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Hub start-up will back up data files for $5 a month

Everybody knows they're supposed to make backup copies of their computer files; hardly anybody does it. ''If you ask them why, the answer is simple," said Boston entrepreneur David Friend. ''If it was cheap and simple I'd do it."

Problem solved, claims Friend. His new company, Carbonite Inc., will back up any Internet-connected computer in the world for $5 a month, no matter how much information is stored on the machine's hard drive.

Friend and his colleagues have developed a small, simple piece of software that sits on the user's computer and uploads files to a remote storage facility in New York. Even people with little knowledge of computers can set up a Carbonite account in a few minutes. ''We're decidedly not a techie solution," said Friend, who compared the system's simplicity to that of Apple Computer Inc's iPod music players. ''We think of ourselves as the iPod of backup."

Once installed, it may take days for the Carbonite software to complete the initial data backup. That's because with most home Internet connections, dial-up or broadband, data upload speed is much slower than download speed. But all future updates are much faster, because the software will only transmit new or modified files. All files are encrypted to protect customer privacy.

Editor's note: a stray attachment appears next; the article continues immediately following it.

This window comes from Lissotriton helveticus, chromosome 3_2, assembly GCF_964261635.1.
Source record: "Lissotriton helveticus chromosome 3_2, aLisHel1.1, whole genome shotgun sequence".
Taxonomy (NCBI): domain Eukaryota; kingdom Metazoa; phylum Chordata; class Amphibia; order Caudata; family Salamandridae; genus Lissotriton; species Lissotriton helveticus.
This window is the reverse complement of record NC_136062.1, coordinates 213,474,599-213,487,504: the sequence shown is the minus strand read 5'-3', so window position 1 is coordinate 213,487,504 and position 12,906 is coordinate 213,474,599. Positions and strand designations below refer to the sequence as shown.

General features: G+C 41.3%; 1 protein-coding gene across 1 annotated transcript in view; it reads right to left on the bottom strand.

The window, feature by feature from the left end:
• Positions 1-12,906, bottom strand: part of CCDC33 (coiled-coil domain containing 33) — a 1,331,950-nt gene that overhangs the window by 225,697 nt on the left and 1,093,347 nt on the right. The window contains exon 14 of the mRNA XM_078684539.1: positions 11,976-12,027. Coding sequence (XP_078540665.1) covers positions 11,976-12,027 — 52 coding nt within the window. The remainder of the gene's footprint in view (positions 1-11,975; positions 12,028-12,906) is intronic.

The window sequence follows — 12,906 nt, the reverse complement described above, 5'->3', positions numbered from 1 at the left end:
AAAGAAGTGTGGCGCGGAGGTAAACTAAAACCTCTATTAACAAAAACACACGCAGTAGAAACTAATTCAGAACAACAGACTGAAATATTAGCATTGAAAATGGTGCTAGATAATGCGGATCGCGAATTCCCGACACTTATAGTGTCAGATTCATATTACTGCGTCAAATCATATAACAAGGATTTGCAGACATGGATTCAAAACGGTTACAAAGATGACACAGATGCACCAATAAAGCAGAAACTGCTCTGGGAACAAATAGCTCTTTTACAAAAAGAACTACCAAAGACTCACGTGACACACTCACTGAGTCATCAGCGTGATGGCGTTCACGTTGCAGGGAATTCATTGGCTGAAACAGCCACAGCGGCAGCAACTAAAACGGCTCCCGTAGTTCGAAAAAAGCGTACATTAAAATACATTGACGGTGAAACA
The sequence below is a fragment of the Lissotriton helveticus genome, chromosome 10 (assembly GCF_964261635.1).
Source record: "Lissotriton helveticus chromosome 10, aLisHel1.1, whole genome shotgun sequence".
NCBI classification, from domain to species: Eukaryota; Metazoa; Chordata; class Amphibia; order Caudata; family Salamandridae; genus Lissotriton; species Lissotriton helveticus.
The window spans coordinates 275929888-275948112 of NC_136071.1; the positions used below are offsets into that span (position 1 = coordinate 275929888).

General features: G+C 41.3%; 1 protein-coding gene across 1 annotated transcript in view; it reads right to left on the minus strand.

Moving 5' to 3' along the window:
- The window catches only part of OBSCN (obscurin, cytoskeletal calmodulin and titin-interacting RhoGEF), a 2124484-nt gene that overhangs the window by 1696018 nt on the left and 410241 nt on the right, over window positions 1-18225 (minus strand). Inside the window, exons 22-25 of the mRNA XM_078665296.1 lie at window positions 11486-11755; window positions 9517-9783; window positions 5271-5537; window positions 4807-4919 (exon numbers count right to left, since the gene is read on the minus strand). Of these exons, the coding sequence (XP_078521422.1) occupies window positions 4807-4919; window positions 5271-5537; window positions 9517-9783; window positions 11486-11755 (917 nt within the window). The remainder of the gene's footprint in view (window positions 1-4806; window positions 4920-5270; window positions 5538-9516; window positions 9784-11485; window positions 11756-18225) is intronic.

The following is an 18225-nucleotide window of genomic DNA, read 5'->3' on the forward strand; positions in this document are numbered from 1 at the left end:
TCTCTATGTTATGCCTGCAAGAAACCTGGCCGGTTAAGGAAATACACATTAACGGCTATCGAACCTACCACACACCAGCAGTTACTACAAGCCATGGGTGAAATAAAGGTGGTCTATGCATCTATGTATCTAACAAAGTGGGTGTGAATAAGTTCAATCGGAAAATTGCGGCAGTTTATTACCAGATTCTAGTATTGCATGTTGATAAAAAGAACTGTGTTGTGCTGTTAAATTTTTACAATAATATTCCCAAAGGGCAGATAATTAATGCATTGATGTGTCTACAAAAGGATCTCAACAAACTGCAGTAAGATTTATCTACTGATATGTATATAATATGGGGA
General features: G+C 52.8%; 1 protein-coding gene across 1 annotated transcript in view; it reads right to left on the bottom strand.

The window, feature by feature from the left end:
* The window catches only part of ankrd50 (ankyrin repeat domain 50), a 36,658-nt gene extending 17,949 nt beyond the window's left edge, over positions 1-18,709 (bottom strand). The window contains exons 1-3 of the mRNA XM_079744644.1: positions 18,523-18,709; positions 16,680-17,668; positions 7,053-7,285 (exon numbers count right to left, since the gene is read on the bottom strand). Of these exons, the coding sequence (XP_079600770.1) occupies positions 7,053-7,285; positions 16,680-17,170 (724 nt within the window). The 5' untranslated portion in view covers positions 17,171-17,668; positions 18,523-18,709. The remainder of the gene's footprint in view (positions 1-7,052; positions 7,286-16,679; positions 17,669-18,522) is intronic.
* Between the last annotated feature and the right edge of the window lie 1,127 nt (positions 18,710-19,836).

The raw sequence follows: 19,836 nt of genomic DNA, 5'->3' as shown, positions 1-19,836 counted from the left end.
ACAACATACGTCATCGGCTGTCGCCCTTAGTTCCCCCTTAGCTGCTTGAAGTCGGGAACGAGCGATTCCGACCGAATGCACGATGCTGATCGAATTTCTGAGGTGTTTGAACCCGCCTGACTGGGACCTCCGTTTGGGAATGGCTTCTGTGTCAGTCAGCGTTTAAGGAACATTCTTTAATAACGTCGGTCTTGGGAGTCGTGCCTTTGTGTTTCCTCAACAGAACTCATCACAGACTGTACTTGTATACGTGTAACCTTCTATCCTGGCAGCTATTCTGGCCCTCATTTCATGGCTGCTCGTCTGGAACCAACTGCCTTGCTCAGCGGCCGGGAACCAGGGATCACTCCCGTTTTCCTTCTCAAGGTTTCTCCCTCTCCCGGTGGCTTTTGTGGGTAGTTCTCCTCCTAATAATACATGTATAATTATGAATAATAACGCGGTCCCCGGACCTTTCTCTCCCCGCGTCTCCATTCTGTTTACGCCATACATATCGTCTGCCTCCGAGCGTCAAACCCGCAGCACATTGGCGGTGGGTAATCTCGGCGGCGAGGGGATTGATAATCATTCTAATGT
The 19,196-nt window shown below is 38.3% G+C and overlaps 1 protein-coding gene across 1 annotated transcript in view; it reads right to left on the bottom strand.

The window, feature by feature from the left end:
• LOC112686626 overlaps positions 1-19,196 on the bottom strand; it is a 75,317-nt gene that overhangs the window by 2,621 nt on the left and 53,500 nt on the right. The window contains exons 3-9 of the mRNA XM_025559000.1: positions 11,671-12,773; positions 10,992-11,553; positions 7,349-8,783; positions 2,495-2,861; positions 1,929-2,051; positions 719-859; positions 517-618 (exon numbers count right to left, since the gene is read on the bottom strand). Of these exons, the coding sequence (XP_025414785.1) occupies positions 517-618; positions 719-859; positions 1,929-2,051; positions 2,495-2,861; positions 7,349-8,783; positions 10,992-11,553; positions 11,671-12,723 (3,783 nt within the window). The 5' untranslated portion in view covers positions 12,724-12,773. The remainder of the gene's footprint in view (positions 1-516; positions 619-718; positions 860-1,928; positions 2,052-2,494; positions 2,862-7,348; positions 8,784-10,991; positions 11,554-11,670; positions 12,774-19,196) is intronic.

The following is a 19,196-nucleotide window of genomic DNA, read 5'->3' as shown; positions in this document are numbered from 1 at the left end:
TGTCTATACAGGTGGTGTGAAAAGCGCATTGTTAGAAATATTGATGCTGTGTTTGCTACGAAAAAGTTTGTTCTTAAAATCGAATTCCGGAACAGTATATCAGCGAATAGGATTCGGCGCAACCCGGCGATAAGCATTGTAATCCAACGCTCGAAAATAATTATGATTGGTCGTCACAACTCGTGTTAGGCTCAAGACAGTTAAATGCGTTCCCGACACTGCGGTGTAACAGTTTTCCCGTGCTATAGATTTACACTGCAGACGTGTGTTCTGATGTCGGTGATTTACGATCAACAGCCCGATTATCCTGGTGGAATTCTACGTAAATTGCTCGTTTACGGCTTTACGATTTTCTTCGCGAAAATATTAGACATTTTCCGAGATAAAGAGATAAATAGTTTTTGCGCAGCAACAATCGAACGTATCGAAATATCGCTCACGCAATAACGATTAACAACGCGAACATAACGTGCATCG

Internet-based file backup is nothing new, but other companies charge higher prices for larger backup capacity. Friend, an engineer who previously founded Sonexis Inc., a Tewksbury maker of teleconferencing gear, said that with today's cheap data storage, Carbonite can afford to offer flat-rate pricing.

He estimated that the average user will back up about eight gigabytes of data. Friend doesn't worry about the inevitable users who'll upload hundreds of gigabytes of data. ''We'll make money on 98 percent of the users and lose money on 2 percent," he said. Besides, he added, ''storage costs are dropping like a stone, so a guy who's an unprofitable customer now will be OK next year."

Michael Cai, director of broadband and gaming research at Parks Associates, a research firm in Dallas, said that Carbonite doesn't face much competition. ''Right now the online storage and backup market is still nascent," he said. ''There aren't that many subscribers yet."

But Cai said Carbonite won't stand much of a chance if major Internet providers like Verizon Communications Inc. offer online backups to their subscribers.

That prospect doesn't faze Friend, who said he has talked to Internet providers about offering Carbonite subscriptions to their customers as a premium upgrade.

Hiawatha Bray can be reached at

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